You can now run the pressure zone identification part of the Pressure Zone manager. However, if you want to associate pressure zones identified with Zones in the Zone Manager, the bottom of the right pane is the place to make that association. Each Zone is associated with a Representative Element - that is, an element that you are certain will be in the pressure zone associated with the Zone. This way, after the pressure zones are calculated, you can easily export them to the model and follow the naming scheme used in your list of pressure zones. For example if you identify element J-1 as being in zone "A" and you make that association here, when you calculate pressure zones and choose to export, it will assign zone "A" to J-1 AND other nodes in the same calculated pressure zone as J-1.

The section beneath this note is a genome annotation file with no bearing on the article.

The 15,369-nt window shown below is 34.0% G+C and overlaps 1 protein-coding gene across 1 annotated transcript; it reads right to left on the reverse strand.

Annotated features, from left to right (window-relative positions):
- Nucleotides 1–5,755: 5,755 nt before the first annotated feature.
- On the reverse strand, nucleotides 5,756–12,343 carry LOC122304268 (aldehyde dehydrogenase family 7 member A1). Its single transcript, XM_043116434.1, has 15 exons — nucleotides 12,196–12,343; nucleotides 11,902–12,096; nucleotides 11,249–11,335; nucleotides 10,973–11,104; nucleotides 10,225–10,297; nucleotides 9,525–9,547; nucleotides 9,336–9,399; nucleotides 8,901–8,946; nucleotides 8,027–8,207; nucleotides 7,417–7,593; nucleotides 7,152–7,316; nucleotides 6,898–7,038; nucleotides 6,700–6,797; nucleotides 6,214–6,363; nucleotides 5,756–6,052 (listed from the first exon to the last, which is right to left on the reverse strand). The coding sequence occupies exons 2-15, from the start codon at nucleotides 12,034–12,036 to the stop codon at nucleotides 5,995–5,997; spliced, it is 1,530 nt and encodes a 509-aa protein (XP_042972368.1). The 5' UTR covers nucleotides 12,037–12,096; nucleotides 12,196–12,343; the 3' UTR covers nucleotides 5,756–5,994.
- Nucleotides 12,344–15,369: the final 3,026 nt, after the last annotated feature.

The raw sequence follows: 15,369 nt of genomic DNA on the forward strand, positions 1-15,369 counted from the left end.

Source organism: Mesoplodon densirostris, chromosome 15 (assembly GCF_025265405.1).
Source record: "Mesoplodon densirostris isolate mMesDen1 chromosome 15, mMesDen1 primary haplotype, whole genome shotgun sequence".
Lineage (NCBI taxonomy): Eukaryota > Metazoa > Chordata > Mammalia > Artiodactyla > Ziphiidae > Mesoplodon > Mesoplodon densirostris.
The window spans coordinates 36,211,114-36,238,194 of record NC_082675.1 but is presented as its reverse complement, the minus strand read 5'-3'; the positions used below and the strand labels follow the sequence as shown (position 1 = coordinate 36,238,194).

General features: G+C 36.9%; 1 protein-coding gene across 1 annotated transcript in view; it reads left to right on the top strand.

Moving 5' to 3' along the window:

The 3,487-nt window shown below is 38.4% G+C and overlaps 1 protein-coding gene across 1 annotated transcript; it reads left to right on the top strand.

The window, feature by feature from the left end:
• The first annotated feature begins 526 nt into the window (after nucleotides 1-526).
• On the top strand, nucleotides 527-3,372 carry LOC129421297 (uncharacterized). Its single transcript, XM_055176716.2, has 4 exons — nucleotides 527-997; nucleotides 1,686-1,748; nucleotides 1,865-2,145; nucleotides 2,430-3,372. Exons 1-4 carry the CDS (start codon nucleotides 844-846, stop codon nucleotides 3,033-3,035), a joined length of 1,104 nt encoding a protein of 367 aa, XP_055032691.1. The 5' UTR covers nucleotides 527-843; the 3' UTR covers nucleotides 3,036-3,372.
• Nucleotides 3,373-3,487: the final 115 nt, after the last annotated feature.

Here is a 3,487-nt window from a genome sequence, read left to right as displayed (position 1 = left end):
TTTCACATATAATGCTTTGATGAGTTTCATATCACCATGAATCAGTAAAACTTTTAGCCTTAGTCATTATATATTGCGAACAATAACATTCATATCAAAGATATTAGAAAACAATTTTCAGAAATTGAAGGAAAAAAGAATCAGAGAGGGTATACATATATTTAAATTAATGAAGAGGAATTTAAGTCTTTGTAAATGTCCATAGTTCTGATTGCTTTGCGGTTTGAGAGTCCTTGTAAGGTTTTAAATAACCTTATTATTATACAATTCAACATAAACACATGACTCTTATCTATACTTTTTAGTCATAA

For more on this, see Automatically assign the Zone property based on calculated pressure zones

Computing and Viewing Pressure Zone Results

To identify pressure zones in your system, click the Compute button in the upper left of the Pressure Zone manager, then select the Zone Results tab. This will show the pressure zones present in the system, including the elements in the pressure zone, the length of pipes, and boundary nodes (i.e., the elements separating the different zones). It also includes a color column, which can be used to visually represent the pressure zones in the drawing.

To see the color coding, click the "Highlight Pressure Zones" button, then move or minimize the Pressure Zone manager (Note: do not close the Pressure Zone manager as the color coding is only active when the Pressure Zone manager is open).